After class on Thursday, I feel as though we have many of the tools that are needed to make sense of the human brain and human behavior. We know how action potentials are generated (either within neurons or by events outside the nervous system) and how they propagate. We also have an understanding of how signals interact with each other and how neurons communicate with each other. At the end of class we used the analogy of a computer to describe neurons: they take in a lot of information, they integrate the information, and then release the information, and this whole process is constantly altered by its own activity. However, we said that the brain is not a computer, because it is changed by the past. This means that learning and memory are a fundamental part of activating this entire system. Given this notion of how the brain functions, I feel we still need more tools to evaluate the human brain, and thus human behavior. I’m sure we all know that learning how to ride a bike requires a lot of practice. But once we get it, we can do it all the time and it becomes almost second nature. I wonder how we get to this place. Is it all muscle memory? And what about the other activities, such as sports and hobbies, we all enjoy? Certainly that can’t all be the result of muscle memory. So what else is going on in the brain when we learn to do these things? Memory also seems to be pretty complicated. We can’t remember the first few years of our lives, but we definitely had learning experiences then. And why do certain parts of the past get fuzzy after some time has passed? Why can’t we remember everything with a high degree of accuracy? This inability to remember everything may be due in part to information overload that would occur if this were possible. But what is going on in the brain with the things we do remember with such clarity? I wonder if the neuronal connections involved with memory degrade over time or if there is some other mechanism at work. In sum, I guess I feel as though we still have a ways to go in understanding the human brain, but I think with our understanding of action potentials we have a great base from which to move forward. 

AndyMittelman's picture

 You make an interesting

 You make an interesting point about why we remember some things very well but not others. In a computer, the more activated pathways don’t really seem to become easier (my computer does not get faster the more I reboot it, rather, more of the contrary). Our neurotransmitter pathways, however, are malleable. Also, it’s unfortunate that traumatic events seemed to be “burned” in our memory, even though we might not want to remember them. Perhaps an evolutionary response. If we had a traumatic event, it would be to our advantage (evolution-wise) to remember it so we could avoid a repeat in the future.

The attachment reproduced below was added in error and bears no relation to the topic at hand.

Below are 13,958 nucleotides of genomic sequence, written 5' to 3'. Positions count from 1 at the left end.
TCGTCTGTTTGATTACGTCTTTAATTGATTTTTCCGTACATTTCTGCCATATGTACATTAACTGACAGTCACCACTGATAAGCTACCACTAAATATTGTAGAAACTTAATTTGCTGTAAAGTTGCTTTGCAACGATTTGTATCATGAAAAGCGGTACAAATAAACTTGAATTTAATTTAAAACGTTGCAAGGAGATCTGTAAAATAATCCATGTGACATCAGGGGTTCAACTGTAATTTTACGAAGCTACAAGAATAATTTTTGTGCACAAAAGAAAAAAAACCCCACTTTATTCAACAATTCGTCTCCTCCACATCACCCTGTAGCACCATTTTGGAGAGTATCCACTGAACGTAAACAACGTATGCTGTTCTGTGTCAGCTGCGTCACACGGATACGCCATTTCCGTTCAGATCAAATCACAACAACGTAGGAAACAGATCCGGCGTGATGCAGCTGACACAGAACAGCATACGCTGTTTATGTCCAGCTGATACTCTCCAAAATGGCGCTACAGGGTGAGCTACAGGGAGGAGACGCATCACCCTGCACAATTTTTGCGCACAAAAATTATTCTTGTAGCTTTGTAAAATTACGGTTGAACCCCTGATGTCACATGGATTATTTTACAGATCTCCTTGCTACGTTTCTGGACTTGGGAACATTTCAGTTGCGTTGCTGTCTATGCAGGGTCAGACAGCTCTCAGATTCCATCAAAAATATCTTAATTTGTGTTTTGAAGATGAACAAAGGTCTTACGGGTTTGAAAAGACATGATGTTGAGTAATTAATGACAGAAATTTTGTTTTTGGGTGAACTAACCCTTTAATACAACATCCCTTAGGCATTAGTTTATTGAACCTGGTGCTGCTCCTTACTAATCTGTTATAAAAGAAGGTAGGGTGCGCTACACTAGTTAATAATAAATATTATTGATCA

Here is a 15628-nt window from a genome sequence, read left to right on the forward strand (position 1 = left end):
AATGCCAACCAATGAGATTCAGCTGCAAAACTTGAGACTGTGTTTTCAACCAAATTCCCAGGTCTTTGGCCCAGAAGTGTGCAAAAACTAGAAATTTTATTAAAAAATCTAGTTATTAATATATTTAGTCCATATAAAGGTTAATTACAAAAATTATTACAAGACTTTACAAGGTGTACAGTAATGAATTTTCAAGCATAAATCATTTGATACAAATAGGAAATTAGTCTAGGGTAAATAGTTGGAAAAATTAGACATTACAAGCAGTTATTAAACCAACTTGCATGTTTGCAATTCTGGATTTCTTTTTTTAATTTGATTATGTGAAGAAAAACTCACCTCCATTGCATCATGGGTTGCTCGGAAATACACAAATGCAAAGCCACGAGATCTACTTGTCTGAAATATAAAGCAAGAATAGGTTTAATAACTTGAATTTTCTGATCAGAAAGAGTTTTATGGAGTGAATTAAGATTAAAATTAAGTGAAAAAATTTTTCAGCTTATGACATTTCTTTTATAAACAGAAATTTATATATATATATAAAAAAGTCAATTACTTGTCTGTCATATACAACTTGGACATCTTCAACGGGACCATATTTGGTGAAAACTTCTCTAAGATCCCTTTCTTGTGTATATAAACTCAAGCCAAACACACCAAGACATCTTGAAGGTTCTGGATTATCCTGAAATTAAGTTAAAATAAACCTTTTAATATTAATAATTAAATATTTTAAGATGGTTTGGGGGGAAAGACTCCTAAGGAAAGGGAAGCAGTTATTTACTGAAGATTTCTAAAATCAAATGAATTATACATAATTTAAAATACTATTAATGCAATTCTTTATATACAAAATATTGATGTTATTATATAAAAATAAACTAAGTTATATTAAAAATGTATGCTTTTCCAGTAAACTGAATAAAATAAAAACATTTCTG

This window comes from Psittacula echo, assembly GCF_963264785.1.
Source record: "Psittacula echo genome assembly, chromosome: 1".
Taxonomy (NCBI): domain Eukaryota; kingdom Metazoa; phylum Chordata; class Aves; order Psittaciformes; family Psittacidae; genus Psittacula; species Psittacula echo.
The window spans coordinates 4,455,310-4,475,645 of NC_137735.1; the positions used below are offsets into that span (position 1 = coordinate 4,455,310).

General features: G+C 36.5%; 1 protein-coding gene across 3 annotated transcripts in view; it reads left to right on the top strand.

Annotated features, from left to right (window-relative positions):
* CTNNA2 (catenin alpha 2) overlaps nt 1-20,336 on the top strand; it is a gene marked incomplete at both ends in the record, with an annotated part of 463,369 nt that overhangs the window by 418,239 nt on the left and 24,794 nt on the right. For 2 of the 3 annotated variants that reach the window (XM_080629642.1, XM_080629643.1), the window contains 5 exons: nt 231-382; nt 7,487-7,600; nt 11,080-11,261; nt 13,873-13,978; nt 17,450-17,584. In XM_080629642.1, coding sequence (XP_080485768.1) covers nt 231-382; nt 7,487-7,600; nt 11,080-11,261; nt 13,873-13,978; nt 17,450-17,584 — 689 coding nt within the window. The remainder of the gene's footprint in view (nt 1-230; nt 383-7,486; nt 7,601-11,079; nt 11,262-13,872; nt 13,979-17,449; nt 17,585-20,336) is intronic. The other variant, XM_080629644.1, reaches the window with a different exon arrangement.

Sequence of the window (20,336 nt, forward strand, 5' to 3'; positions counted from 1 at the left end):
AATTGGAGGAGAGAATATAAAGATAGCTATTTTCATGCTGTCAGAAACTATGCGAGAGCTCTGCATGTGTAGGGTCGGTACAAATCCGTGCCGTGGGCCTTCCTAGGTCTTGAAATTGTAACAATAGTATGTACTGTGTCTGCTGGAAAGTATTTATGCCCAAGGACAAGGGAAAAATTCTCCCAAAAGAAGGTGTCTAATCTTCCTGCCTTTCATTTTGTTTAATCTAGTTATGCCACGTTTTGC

natmackow's picture

Receptors and Chemicals in the brain

At the end of class on Thursday we discussed the notion that synaptic activity varies with time. The amount of neurotransmitter released and the number of receptors for that chemical all may change with repeated use (or disuse).  I was intrigued by this because of its parallel to drug use and withdrawal. For example, when caffeine is consumed and present in the brain, it binds to the receptor for the neurotransmitter adenosine, which serves to regulate blood pressure among other things. An increase in the amount of caffeine one consumes (the amount of this chemical that is consistently present in the brain) is then related to an increase in the amount of adenosine receptors present. This is known as tolerance. If a person were to stop consuming caffeine for a prolonged period of time, the receptors would initially still be present and a larger amount of adenosine than usual would bind to these receptors. Thus, caffeine withdrawal effects (headache, nausea) are in fact caused by the binding of adenosine to these receptors in the absence of caffeine.

I wonder whether other chemicals, such as the endorphins released after long, uninterrupted workouts, have the same effect as caffeine in creating more receptors in the brain. Endorphins resemble opiates in their ability to block pain and cause one to feel well and happy. Should it be expected than an individual who exercises everyday has a greater number of receptors for endorphins than a person who rarely exercises? Are they happier? What would happen to that individual if they stopped exercising suddenly for a prolonged period of time? Can these individuals experience withdrawals from strenuous exercise (pain, depression)? Would some other chemicals begin to bind to the numerous receptors causing other symptoms? Or, perhaps the amount of endorphins produced is small and the effects are fleeting (limited to a short period of time after exercise). Perhaps a lack of exercise would cause no observable detriment in one's behavior.


Raven's picture

I question the I-function

 So after class I feel like many people have different interpretations of what the I-function is. When people comment on the I-function some say it is the sense of being self-aware, or the ability to question one's existence, or the ability of the mind to be separate from the nervous system. I do not know what I believe. Not that there is one definition of course. 

I was wondering if there are any disorders where the action potential doesn't propagate in the appropriate direction?

It is interesting how our senses makeup our "sense" if reality. Altering the senses alters one's sense of reality. 


How do we behave without the numerous inhibitory synapses? Would we be able to make decisions if we did not have inhibitory synapses? 

Would we be self aware if we didn't have these inhibitory synapses because being self aware would mean we are able to make decisions on how to behave?Furthermore, how much of this inhibition is influenced by environment(family, society, oneself)?


Colette's picture

          We are unaware,